Cousin Bette Summary

Honore de Balzac

Cousin Bette

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Cousin Bette Summary

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Cousin Bette by Honore de Balzac, or La Cousine Bette in French, was written and published in 1846. The novel takes place in the mid-nineteenth century and is about a woman named Bette, who lives in Paris and plots the destruction of her extended family.

The first third of the book is devoted to the history of the main characters. The story opens with Adeline Hulot, who is married to Baron Hector Hulot. A rich performer named Célestin Crevel is trying to seduce her, however, his attentions are not motivated by love or adoration for Adeline. He had been fond of a singer named Josépha Mirah, who became entangled in an affair with Baron Hulot during a contest. Célestin hopes to have an affair with Adeline to exact revenge on the Baron.

Meanwhile, the Baron’s daughter, Hortense, is on the hunt for a husband. The Hulots’ son, Victorin, is already married—to Célestin’s daughter, Celestine. After Adeline rejects Célestin’s seductive efforts, he abandons his endeavor and turns his attention elsewhere. The eponymous Bette, also known as Lisbeth, is Adeline’s cousin. She’s envious of Adeline because she married a successful Baron, whereas Bette isn’t married at all. Not only is she poor, but she doesn’t have Adeline’s physical beauty.

That doesn’t mean she hasn’t had the opportunity to marry; Bette has refused a number of middle-class suitors. Now forty-two years old, she’s on the verge of becoming bitter in the face of her cousin’s marital success. One day, Bette stops Wenceslas Steinbock from committing suicide. Wenceslas lives in the apartment above Bette’s. She cares for him in a maternal way until he recovers. Around this time, she also makes another new friend—Valérie. Valérie’s husband, Monsieur Marneffe, is a clerk in the War Department.

Meanwhile, Josépha rejects Baron Hulot in favor of another man who has a large fortune. The Baron is devastated, for a little while at least, until he meets Valérie and falls in love with her. He gives her gifts upon gifts, ultimately settling upon her and her husband a gorgeous and expensive house. He has worked with Valérie’s husband at the War Department. Because he’s spent so much on the Marneffes, and on Josépha before them, the Baron is heavily in debt and now faces financial insolvency. He panics and gets his uncle, Johann Fischer, to embezzle money from the War Department. While the Baron is relieved to have money coming in again, at the end of this first third of the book, Bette is faced with unhappiness again when Hortense and Wenceslas marry.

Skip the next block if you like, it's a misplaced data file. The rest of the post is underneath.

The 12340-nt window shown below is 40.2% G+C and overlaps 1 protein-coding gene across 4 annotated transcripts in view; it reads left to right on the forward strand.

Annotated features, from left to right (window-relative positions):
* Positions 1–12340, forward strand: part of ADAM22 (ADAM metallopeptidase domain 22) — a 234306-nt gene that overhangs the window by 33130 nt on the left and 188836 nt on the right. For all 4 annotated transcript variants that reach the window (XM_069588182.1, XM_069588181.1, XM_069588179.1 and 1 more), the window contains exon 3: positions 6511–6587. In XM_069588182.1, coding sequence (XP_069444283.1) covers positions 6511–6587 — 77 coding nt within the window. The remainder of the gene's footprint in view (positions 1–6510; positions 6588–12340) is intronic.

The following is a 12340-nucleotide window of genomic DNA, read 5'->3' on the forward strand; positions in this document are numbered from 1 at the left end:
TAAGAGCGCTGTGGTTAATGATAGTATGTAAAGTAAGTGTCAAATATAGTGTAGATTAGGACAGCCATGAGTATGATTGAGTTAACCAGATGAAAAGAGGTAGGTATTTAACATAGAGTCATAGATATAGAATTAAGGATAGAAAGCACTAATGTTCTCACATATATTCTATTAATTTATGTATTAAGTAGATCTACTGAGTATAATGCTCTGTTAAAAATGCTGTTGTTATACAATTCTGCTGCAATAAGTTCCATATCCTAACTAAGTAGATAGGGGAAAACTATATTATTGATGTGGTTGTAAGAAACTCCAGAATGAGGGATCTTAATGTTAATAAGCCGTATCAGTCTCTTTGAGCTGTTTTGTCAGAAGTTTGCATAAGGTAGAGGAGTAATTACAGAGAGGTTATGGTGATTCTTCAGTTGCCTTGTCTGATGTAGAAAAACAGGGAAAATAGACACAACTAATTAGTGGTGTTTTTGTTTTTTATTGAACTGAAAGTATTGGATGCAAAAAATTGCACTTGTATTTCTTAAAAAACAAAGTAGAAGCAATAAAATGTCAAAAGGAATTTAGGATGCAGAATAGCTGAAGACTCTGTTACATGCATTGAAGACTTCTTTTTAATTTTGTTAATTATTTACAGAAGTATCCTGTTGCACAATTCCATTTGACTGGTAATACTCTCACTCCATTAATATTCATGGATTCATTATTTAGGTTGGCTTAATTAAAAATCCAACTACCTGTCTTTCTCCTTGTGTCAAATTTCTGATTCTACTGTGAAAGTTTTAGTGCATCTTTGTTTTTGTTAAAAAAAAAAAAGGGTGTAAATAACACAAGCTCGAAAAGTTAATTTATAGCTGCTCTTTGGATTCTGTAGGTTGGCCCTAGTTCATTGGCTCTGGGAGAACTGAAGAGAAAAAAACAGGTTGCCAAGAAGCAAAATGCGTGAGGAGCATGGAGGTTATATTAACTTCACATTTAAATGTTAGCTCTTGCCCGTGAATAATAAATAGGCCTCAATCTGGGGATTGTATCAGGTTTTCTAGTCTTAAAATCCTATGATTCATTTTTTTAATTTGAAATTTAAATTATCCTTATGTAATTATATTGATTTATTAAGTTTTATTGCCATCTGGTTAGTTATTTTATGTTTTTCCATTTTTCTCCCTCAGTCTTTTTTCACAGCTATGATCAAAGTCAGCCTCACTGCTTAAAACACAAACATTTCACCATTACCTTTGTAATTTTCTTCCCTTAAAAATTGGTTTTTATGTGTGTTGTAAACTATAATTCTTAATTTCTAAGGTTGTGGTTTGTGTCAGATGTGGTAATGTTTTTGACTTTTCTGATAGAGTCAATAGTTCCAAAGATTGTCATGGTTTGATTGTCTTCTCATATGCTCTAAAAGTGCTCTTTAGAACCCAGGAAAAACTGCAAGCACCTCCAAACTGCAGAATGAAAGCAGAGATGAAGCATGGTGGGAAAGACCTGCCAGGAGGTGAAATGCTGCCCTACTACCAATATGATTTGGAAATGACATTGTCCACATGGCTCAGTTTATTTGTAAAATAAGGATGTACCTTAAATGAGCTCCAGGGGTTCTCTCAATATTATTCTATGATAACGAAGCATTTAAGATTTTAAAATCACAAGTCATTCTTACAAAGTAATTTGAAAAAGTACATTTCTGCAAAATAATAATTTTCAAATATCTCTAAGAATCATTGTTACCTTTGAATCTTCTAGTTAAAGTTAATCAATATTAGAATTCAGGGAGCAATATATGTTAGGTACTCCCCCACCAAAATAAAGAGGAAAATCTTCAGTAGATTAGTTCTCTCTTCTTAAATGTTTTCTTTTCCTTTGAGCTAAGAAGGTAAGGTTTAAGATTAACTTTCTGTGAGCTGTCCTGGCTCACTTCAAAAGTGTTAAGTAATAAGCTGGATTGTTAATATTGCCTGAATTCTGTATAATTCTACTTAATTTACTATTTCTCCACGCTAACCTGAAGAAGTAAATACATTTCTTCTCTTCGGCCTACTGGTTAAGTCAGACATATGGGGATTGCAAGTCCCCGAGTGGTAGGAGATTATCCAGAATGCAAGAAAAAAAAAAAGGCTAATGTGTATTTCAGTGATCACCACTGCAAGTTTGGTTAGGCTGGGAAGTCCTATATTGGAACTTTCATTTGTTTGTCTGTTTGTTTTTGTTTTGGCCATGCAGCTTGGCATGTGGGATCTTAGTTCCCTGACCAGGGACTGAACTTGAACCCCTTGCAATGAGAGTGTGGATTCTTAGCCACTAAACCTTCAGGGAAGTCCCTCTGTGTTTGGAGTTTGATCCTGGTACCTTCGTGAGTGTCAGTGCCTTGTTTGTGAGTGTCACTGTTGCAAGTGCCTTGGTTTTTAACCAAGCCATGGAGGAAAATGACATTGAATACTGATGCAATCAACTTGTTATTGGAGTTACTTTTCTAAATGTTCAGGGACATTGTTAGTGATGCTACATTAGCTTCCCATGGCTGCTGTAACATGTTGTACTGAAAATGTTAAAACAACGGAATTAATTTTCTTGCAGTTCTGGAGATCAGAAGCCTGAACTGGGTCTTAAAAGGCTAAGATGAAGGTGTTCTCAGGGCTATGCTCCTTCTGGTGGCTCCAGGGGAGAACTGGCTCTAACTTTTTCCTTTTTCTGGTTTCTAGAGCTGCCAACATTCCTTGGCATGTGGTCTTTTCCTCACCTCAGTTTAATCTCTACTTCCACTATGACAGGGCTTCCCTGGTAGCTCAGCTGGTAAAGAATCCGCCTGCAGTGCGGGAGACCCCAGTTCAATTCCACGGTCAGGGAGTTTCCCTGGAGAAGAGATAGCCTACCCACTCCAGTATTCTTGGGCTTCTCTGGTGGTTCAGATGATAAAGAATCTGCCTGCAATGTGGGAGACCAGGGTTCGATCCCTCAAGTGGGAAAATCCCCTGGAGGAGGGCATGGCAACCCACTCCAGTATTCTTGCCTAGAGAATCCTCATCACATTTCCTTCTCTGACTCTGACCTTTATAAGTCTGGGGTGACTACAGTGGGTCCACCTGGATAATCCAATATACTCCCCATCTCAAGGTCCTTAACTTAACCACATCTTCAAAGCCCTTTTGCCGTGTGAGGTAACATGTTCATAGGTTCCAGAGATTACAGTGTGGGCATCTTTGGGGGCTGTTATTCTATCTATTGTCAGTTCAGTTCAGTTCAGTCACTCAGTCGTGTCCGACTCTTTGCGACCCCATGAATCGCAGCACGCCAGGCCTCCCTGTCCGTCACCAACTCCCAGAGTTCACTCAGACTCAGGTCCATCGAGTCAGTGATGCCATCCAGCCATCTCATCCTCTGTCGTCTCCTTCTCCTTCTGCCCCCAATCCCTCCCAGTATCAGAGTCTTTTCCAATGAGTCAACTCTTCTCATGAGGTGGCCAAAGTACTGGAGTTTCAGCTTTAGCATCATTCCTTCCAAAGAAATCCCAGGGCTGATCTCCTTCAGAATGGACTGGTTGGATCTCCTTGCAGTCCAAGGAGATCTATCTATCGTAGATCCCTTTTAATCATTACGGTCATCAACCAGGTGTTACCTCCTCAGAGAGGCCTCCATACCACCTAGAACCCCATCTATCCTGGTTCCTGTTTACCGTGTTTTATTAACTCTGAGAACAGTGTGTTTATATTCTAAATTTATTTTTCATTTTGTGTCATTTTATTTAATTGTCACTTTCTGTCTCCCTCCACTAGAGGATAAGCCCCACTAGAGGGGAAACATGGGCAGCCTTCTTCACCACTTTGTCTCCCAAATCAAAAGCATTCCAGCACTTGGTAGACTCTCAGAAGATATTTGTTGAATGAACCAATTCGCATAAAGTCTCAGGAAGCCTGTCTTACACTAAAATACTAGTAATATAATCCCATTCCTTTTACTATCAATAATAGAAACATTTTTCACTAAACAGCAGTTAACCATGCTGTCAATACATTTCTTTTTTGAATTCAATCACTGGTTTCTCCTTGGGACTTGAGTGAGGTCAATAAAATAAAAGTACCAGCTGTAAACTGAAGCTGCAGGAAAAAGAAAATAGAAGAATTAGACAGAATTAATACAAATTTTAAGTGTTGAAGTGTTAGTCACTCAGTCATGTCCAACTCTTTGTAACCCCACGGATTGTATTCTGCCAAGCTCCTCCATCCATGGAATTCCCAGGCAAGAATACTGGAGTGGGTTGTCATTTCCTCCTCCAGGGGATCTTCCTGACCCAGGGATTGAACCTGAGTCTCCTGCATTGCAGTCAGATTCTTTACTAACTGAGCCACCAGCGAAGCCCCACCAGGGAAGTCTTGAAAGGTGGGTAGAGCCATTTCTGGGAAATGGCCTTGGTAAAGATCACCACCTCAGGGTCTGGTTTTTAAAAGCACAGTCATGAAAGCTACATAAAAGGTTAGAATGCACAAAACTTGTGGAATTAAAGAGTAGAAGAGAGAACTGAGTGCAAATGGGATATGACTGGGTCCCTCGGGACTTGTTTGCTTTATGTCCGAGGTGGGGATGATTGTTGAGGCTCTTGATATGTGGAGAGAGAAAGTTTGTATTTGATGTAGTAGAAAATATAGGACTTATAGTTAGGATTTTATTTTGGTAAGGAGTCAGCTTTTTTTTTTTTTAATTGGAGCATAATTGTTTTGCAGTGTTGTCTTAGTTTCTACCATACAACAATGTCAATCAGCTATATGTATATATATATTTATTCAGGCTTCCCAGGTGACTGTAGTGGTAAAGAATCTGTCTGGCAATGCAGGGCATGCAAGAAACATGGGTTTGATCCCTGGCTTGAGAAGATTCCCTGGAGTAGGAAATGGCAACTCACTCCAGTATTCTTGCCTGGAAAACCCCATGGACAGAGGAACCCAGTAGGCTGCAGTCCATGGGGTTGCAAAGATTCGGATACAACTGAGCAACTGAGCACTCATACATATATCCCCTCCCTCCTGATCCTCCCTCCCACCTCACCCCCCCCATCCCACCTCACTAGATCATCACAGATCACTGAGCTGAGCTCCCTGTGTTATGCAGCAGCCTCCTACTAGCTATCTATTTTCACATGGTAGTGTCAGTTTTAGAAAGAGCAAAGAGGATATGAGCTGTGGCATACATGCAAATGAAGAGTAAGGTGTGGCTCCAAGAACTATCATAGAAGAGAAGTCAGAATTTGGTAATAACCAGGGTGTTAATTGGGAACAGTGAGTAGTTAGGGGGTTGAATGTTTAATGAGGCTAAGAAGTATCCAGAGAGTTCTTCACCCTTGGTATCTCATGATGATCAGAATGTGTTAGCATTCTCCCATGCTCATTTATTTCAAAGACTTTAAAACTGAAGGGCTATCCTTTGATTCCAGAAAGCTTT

Emotionally distraught, Bette swears she will have her revenge on Adeline’s family. Working together with Valérie, she gets the Baron to spend even more money. She also persuades Valérie to seduce Célestin and watches in amusement as both Célestin and the Baron compete for Valérie’s company. Bette even helps Valérie lure Wenceslas into her bedroom; when Hortense learns of his betrayal, she leaves him. By now, Hortense and Wenceslas have had a son, and Hortense takes him and goes to live with Adeline. Meanwhile, Valérie professes her love for a Brazilian Baron—Henri Montès de Montéjanos. She continues to promise all five men with whom she’s involved that they have her heart.
Baron Hulot’s brother, “le maréchal,” which translates to “the Marshal,” arrives and hires Bette to keep his house. They become fond of one another, and he discovers Baron Hulot’s indiscretions. He promises Bette that he’ll marry her if she gives him details of his brother’s adultery, which Bette is all too eager to provide. Not only does she want to marry le maréchal for her own sake, but it would spell trouble for Baron Hulot. However, when the Baron’s brother discovers that he’s been embezzling money from the War Department, he’s overcome by shame and falls ill, thus ruining Bette’s hopes of marriage.

Valérie, meanwhile, becomes pregnant and tells each of the five men—her four lovers and her husband—that he is the father of her child. However, the child is stillborn, and her husband dies shortly afterwards. Baron Hulot and Célestin are both delighted when they hear that Valérie’s husband has passed because they each think that she will favor them and no one else. After her mourning period passes, Valérie chooses Célestin to be her next husband, because of his fortune, and the two marry. Baron Montès is enraged by this, and he plans to poison both Valérie and Célestin. He’s successful in administering an exotic poison from Brazil, and they both die slow and painful deaths.

Later, the Prince of Wissembourg visits Victorin Hulot, and brings with him good economic news. Before le maréchal passed away, he arranged for the Baron’s debts to be repaid. He also arranged for Adeline to work with a Catholic charity. Baron Hulot, meanwhile, has disappeared and Adeline spends all of her spare time seeking him out in brothels. Finally, she discovers him—he’s been living with a fifteen-year-old prostitute. She beseeches him to return to his family and he agrees even though he wants to take the girl home with him.

As the Hulots are reunited, Bette becomes enraged. That anger eats at her until she passes away. After Bette’s funeral, Adeline overhears the Baron trying to seduce Agathe, a kitchen maid. She dies, and Baron Hulot marries Agathe.